The question often asked, “Is this wisdom?” Is wisdom all about accumulation? The more degrees, the more knowledge, the more experience –– is this wisdom? Does the message become, more knowledge, more experience, more books to read, more gurus to follow, more degrees to get and then one acquires wisdom?
But then words like these sneaks into one’s conversation: Knowledge is a process of piling up facts; wisdom lies in their simplification. –– Martin H. Fischer
There is no need to “acquire” the knowledge of God. There is only the dropping of the illusion and forgetfulness. –– Omid Safi
Besides the noble art of getting things done, there is the noble art of leaving things undone. The wisdom of life consists in the elimination of non-essentials. –– Lin Yutang
It’s a reminder that the math of wisdom is often the opposite of what we think. It’s more a game of subtraction than addition. Often, accumulation of knowledge doesn’t get us closer to wisdom; it’s just in the way. There’s a sorting, simplifying and stripping away that needs to occur. It’s about unknowing as much as knowing.
Just think about how deeply we get tangled up in those cultural messages about money and success. Or the way degrees, IQs tests and SAT numbers get mixed up with status rather than the pursuit of truth. Or the way political parties, religions and even science claim to have all the answers. Maybe therefore the Sufi poet Hafiz wrote: The Beloved sometimes wants to do us a great favor: Hold us upside down and shake all the nonsense out.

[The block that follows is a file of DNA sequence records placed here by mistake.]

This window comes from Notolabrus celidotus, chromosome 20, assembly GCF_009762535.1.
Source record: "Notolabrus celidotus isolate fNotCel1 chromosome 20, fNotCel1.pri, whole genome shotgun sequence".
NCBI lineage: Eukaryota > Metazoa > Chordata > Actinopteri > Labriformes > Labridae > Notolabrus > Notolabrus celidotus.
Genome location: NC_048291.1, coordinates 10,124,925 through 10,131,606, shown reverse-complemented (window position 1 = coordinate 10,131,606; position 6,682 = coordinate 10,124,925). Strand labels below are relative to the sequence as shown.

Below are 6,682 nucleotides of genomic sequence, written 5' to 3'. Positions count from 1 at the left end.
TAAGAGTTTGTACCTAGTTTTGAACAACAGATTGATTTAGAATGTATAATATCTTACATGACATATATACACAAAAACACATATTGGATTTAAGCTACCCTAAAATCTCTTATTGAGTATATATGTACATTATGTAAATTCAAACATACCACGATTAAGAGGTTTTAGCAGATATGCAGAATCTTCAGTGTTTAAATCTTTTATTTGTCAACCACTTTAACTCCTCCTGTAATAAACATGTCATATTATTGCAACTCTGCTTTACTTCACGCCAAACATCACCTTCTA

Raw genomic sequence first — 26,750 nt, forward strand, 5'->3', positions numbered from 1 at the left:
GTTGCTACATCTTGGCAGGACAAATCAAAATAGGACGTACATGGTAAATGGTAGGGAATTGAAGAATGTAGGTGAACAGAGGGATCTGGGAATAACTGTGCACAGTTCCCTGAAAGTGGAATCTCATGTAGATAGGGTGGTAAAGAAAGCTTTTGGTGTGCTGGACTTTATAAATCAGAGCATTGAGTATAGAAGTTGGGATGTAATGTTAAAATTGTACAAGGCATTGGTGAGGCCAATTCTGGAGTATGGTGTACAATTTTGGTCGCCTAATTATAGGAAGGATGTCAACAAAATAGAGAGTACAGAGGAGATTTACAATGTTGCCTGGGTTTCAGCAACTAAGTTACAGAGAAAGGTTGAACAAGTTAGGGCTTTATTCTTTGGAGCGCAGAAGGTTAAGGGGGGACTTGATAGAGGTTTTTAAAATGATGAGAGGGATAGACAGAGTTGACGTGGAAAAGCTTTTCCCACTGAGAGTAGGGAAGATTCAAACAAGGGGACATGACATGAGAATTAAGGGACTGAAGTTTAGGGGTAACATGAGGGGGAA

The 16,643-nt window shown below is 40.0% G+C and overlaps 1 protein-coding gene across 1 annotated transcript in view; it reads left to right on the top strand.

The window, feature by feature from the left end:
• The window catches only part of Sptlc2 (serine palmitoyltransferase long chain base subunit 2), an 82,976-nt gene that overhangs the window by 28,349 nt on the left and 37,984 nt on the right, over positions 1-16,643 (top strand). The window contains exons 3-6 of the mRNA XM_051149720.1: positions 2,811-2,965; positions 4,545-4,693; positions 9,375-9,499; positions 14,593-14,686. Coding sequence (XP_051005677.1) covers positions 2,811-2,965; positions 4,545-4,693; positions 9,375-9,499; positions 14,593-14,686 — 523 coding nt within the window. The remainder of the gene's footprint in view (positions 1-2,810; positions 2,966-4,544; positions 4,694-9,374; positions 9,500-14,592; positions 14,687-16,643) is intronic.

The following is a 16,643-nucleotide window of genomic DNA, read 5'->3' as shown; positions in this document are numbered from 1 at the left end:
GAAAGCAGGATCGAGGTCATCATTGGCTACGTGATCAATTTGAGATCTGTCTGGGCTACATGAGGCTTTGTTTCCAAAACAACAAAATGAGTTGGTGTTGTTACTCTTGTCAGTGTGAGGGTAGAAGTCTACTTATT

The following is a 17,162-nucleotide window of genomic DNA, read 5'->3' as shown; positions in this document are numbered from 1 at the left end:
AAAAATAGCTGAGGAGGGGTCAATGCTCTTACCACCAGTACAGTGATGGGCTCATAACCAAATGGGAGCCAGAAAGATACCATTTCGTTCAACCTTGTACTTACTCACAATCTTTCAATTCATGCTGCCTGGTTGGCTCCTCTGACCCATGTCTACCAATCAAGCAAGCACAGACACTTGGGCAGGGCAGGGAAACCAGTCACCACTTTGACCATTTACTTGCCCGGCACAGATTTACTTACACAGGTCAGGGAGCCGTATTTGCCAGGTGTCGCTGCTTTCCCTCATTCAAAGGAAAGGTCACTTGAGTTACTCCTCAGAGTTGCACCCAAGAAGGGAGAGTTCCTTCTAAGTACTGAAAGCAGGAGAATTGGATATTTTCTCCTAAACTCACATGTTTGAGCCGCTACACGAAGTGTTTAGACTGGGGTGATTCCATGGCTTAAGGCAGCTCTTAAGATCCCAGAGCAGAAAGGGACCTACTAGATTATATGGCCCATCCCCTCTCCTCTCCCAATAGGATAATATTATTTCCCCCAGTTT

And with all the nonsense shaken out and stripped away, maybe what we notice most is not so much the pearls of wisdom themselves, but the sources of wisdom we’ve forgotten. When reason and logic hog the spotlight, the wisdom of the body rarely enters the room. When week-long retreats with the newest guru define the path to wisdom, we stop asking what our failures and mistakes are trying to teach us. When “experts” sit in the center, the wisdom of those on the margins is lost.
So many untapped sources. So much wisdom waiting to be known. Makes one think that maybe the wisest question of all is “Where have I not looked before?”
Wisdom, facts, knowledge all become important when we are going through troubling times. Wisdom is a gift. We pass it on to each other like a precious jewel. None of us want others to make the same mistakes we did, so we generously share our advice. In other words, wisdom connects us. It’s not just something we collect to uplift ourselves. It’s something we pass on so we can all make it through together.
Rev. Dave Clements is senior interim minister at the Universalist Unitarian Church in Peoria.